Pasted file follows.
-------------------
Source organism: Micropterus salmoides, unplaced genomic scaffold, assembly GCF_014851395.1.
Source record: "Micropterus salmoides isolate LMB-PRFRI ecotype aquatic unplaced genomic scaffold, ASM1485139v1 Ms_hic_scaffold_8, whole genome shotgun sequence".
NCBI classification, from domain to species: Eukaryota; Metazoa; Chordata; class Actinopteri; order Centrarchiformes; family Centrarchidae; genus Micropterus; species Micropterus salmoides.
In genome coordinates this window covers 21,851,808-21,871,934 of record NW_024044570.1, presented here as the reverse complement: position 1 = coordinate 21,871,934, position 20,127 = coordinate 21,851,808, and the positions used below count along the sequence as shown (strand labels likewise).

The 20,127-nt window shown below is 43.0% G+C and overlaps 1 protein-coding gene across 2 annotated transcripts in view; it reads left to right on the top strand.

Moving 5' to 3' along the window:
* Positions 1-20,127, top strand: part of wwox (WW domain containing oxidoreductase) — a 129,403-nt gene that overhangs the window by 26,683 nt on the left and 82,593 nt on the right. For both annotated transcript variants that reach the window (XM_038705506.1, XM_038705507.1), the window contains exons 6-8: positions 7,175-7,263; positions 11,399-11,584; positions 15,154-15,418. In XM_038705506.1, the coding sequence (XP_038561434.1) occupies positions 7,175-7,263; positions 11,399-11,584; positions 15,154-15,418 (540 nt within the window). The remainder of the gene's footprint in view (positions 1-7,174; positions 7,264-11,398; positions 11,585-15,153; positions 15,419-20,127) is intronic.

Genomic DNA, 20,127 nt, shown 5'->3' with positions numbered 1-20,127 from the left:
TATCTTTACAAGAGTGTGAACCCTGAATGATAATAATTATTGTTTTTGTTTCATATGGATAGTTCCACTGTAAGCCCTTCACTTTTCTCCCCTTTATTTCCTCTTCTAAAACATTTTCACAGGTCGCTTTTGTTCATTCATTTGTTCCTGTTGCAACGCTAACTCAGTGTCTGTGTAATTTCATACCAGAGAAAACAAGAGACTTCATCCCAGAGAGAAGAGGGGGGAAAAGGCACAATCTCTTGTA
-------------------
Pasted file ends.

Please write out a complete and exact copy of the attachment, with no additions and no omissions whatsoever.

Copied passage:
Source organism: Micropterus salmoides, unplaced genomic scaffold, assembly GCF_014851395.1.
Source record: "Micropterus salmoides isolate LMB-PRFRI ecotype aquatic unplaced genomic scaffold, ASM1485139v1 Ms_hic_scaffold_8, whole genome shotgun sequence".
NCBI classification, from domain to species: Eukaryota; Metazoa; Chordata; class Actinopteri; order Centrarchiformes; family Centrarchidae; genus Micropterus; species Micropterus salmoides.
In genome coordinates this window covers 21,851,808-21,871,934 of record NW_024044570.1, presented here as the reverse complement: position 1 = coordinate 21,871,934, position 20,127 = coordinate 21,851,808, and the positions used below count along the sequence as shown (strand labels likewise).

The 20,127-nt window shown below is 43.0% G+C and overlaps 1 protein-coding gene across 2 annotated transcripts in view; it reads left to right on the top strand.

Moving 5' to 3' along the window:
* Positions 1-20,127, top strand: part of wwox (WW domain containing oxidoreductase) — a 129,403-nt gene that overhangs the window by 26,683 nt on the left and 82,593 nt on the right. For both annotated transcript variants that reach the window (XM_038705506.1, XM_038705507.1), the window contains exons 6-8: positions 7,175-7,263; positions 11,399-11,584; positions 15,154-15,418. In XM_038705506.1, the coding sequence (XP_038561434.1) occupies positions 7,175-7,263; positions 11,399-11,584; positions 15,154-15,418 (540 nt within the window). The remainder of the gene's footprint in view (positions 1-7,174; positions 7,264-11,398; positions 11,585-15,153; positions 15,419-20,127) is intronic.

Genomic DNA, 20,127 nt, shown 5'->3' with positions numbered 1-20,127 from the left:
TATCTTTACAAGAGTGTGAACCCTGAATGATAATAATTATTGTTTTTGTTTCATATGGATAGTTCCACTGTAAGCCCTTCACTTTTCTCCCCTTTATTTCCTCTTCTAAAACATTTTCACAGGTCGCTTTTGTTCATTCATTTGTTCCTGTTGCAACGCTAACTCAGTGTCTGTGTAATTTCATACCAGAGAAAACAAGAGACTTCATCCCAGAGAGAAGAGGGGGGAAAAGGCACAATCTCTTGTA